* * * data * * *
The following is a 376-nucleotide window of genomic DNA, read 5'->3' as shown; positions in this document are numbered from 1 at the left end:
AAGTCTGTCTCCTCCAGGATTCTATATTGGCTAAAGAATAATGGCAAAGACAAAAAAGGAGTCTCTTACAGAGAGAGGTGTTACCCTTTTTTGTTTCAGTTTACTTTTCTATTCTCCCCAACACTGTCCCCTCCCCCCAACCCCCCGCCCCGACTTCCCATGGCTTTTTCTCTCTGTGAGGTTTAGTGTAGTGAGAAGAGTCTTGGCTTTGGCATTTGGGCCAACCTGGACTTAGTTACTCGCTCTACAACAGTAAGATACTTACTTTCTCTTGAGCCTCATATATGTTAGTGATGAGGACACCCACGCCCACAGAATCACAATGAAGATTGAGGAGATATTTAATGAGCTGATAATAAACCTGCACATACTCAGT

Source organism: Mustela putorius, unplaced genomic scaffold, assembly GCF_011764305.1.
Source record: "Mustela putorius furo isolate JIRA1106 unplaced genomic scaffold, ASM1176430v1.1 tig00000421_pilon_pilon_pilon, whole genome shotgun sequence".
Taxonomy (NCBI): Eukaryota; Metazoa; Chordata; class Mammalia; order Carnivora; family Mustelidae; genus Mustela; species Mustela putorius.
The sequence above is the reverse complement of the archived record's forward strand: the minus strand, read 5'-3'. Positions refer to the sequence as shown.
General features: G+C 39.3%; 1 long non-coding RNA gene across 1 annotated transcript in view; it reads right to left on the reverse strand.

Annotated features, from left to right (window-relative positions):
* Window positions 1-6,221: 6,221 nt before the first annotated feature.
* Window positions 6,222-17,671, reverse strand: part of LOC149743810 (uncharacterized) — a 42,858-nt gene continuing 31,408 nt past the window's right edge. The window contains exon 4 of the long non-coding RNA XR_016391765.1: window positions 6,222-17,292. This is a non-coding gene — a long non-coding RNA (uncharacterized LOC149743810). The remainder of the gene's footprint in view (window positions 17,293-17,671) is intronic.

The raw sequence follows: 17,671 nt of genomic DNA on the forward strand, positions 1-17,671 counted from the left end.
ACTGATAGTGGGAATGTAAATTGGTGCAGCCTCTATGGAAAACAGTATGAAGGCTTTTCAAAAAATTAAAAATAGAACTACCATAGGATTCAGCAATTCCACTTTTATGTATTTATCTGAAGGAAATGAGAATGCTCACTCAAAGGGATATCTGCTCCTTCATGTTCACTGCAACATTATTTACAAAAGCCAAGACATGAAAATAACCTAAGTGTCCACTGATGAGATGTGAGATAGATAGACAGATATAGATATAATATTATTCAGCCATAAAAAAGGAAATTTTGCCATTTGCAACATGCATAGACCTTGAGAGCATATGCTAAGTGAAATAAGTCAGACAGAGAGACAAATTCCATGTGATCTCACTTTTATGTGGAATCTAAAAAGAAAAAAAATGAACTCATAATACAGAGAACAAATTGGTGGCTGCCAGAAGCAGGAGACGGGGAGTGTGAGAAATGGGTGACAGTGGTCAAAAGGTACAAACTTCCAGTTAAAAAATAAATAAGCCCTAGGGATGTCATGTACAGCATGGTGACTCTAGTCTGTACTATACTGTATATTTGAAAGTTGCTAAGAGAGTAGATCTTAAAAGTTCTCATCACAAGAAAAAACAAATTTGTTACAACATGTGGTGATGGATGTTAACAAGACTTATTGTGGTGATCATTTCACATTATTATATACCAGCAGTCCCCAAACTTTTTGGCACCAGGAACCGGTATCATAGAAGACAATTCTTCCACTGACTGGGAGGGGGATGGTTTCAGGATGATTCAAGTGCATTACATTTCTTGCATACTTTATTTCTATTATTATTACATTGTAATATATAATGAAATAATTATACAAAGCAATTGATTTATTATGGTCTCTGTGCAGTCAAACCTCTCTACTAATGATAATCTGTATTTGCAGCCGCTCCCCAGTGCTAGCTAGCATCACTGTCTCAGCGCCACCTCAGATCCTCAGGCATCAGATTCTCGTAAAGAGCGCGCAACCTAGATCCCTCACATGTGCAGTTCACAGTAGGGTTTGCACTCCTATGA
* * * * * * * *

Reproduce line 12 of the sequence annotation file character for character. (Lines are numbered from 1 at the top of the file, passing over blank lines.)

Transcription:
ACTGATAGTGGGAATGTAAATTGGTGCAGCCTCTATGGAAAACAGTATGAAGGCTTTTCAAAAAATTAAAAATAGAACTACCATAGGATTCAGCAATTCCACTTTTATGTATTTATCTGAAGGAAATGAGAATGCTCACTCAAAGGGATATCTGCTCCTTCATGTTCACTGCAACATTATTTACAAAAGCCAAGACATGAAAATAACCTAAGTGTCCACTGATGAGATGTGAGATAGATAGACAGATATAGATATAATATTATTCAGCCATAAAAAAGGAAATTTTGCCATTTGCAACATGCATAGACCTTGAGAGCATATGCTAAGTGAAATAAGTCAGACAGAGAGACAAATTCCATGTGATCTCACTTTTATGTGGAATCTAAAAAGAAAAAAAATGAACTCATAATACAGAGAACAAATTGGTGGCTGCCAGAAGCAGGAGACGGGGAGTGTGAGAAATGGGTGACAGTGGTCAAAAGGTACAAACTTCCAGTTAAAAAATAAATAAGCCCTAGGGATGTCATGTACAGCATGGTGACTCTAGTCTGTACTATACTGTATATTTGAAAGTTGCTAAGAGAGTAGATCTTAAAAGTTCTCATCACAAGAAAAAACAAATTTGTTACAACATGTGGTGATGGATGTTAACAAGACTTATTGTGGTGATCATTTCACATTATTATATACCAGCAGTCCCCAAACTTTTTGGCACCAGGAACCGGTATCATAGAAGACAATTCTTCCACTGACTGGGAGGGGGATGGTTTCAGGATGATTCAAGTGCATTACATTTCTTGCATACTTTATTTCTATTATTATTACATTGTAATATATAATGAAATAATTATACAAAGCAATTGATTTATTATGGTCTCTGTGCAGTCAAACCTCTCTACTAATGATAATCTGTATTTGCAGCCGCTCCCCAGTGCTAGCTAGCATCACTGTCTCAGCGCCACCTCAGATCCTCAGGCATCAGATTCTCGTAAAGAGCGCGCAACCTAGATCCCTCACATGTGCAGTTCACAGTAGGGTTTGCACTCCTATGA